Commentary Open Access
Volume 3 | Issue 4 | DOI: https://doi.org/10.33696/immunology.3.104

Body Mass Index and COVID-19: Likely Causes for Obesity and Undernutrition Correlation with Disease Severity

  • 1Centre National de la Recherche Scientifique, Université de Strasbourg, Institut des Neurosciences Cellulaires et Intégratives, F-67000 Strasbourg, France
  • 2Member of the scientific council of the Groupe d’Etude et de Recherche en L ipidomique (GERLI)
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Corresponding Author

Nicolas Vitale, vitalen@unistra.fr

Received Date: June 17, 2021

Accepted Date: July 16, 2021


Very early on clinicians around the world reported that in addition to aging and various heart pathologies, excess of body weight, especially obesity is a major risk factor for the severity of COVID-19 infection. The multitude of symptoms that have been described from human patients likely arises from the broad distribution of ACE2, a member of the angiotensin receptor family, the receptor for SARS-CoV-2, among which adipose tissue is a prominent one. We previously discussed some of the potential contributions of adipose tissue to the infection severity. While most of them have been supported by the recent literature novel hypothesis have also emerged, which will be discussed here. Moreover, recent pieces of evidence also support the notion that individuals with a high risk of severe disease are found at both extremes of the body mass index. Altogether these potential causes that lead to increased risk of severe forms of COVID-19 by deviation from standard BMI values open up for specific research and consideration of treatment of this population.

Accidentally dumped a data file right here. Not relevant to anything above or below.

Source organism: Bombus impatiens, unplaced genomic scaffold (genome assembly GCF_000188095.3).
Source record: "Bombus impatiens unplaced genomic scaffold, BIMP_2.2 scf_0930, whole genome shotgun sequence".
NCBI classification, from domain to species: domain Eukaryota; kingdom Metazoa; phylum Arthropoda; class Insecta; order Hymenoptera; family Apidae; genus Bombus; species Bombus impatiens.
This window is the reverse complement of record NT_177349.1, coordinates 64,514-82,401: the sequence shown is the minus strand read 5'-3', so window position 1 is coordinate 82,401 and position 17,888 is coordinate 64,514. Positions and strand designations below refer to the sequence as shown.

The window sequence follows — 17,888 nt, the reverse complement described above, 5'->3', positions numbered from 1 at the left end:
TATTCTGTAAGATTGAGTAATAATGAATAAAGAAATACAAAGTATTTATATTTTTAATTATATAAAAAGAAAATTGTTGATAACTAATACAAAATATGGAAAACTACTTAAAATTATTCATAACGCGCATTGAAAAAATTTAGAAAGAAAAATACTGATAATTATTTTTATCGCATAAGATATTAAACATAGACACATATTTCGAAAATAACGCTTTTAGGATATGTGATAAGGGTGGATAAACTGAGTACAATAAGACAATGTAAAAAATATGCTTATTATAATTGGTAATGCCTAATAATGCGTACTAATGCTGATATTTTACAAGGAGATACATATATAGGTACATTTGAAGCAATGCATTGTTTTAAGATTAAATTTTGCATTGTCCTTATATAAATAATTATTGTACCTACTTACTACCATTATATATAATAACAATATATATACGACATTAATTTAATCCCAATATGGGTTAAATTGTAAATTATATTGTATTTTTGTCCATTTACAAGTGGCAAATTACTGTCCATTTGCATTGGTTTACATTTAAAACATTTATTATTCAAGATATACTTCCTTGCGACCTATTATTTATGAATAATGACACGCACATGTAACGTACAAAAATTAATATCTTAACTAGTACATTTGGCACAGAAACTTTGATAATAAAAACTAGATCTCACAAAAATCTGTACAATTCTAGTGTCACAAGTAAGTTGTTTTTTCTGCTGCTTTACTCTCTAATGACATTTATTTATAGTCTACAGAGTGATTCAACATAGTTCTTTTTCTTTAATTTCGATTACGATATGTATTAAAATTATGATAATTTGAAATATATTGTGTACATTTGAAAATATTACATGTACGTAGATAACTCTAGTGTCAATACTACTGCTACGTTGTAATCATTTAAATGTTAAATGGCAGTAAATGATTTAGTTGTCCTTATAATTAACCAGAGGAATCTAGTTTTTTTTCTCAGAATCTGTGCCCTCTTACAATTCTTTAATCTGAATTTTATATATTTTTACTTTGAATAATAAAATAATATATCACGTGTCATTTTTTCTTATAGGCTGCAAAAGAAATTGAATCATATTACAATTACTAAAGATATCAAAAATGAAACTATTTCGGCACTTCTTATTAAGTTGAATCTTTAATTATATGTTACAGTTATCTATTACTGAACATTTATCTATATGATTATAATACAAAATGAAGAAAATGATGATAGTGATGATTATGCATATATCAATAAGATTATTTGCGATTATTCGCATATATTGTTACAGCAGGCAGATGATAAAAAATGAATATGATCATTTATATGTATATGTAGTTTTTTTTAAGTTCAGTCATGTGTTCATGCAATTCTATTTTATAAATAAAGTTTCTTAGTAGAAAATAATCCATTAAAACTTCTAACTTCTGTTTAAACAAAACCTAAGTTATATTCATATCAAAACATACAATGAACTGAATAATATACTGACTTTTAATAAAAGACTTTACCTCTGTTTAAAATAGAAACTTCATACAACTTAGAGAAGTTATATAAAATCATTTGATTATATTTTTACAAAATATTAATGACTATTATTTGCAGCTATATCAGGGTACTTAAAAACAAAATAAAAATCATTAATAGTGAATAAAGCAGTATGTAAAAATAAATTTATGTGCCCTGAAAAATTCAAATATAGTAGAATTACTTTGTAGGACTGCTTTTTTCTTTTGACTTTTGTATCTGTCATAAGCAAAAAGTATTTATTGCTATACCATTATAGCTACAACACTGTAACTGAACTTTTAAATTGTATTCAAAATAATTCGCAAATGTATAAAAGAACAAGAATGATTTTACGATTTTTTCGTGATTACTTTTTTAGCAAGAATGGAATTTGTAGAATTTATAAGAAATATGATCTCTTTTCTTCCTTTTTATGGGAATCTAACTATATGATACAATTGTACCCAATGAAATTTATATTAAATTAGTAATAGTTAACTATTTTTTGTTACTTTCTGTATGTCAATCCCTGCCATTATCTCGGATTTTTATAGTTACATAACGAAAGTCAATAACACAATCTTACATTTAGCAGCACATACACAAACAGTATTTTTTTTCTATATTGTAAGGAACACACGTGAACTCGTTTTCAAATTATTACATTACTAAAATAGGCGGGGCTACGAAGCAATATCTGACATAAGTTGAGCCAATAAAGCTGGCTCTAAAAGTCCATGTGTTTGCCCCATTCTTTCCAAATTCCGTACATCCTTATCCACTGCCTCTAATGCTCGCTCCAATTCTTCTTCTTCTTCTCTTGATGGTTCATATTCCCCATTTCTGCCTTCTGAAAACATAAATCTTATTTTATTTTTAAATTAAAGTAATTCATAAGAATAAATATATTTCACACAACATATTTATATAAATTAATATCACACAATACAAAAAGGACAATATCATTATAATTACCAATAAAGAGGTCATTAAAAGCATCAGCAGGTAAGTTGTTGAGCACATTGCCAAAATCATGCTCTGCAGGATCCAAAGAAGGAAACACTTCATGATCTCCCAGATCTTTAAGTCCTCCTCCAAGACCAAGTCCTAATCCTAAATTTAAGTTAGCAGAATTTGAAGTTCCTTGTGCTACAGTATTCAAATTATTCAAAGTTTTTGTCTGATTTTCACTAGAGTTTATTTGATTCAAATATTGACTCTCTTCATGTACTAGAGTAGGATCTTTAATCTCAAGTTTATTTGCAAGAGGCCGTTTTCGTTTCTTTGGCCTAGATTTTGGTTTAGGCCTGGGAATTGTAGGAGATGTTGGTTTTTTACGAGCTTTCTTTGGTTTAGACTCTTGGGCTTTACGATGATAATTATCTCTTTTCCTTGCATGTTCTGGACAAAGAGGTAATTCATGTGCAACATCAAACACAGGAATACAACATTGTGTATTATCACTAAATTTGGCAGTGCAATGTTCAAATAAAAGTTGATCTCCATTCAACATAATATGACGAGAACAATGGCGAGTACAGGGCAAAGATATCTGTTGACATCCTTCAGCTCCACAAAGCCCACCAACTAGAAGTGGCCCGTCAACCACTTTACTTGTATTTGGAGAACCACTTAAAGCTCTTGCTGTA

ACE2, Body mass index, COVID-19, Obesity, Lipid, SARS-CoV-2

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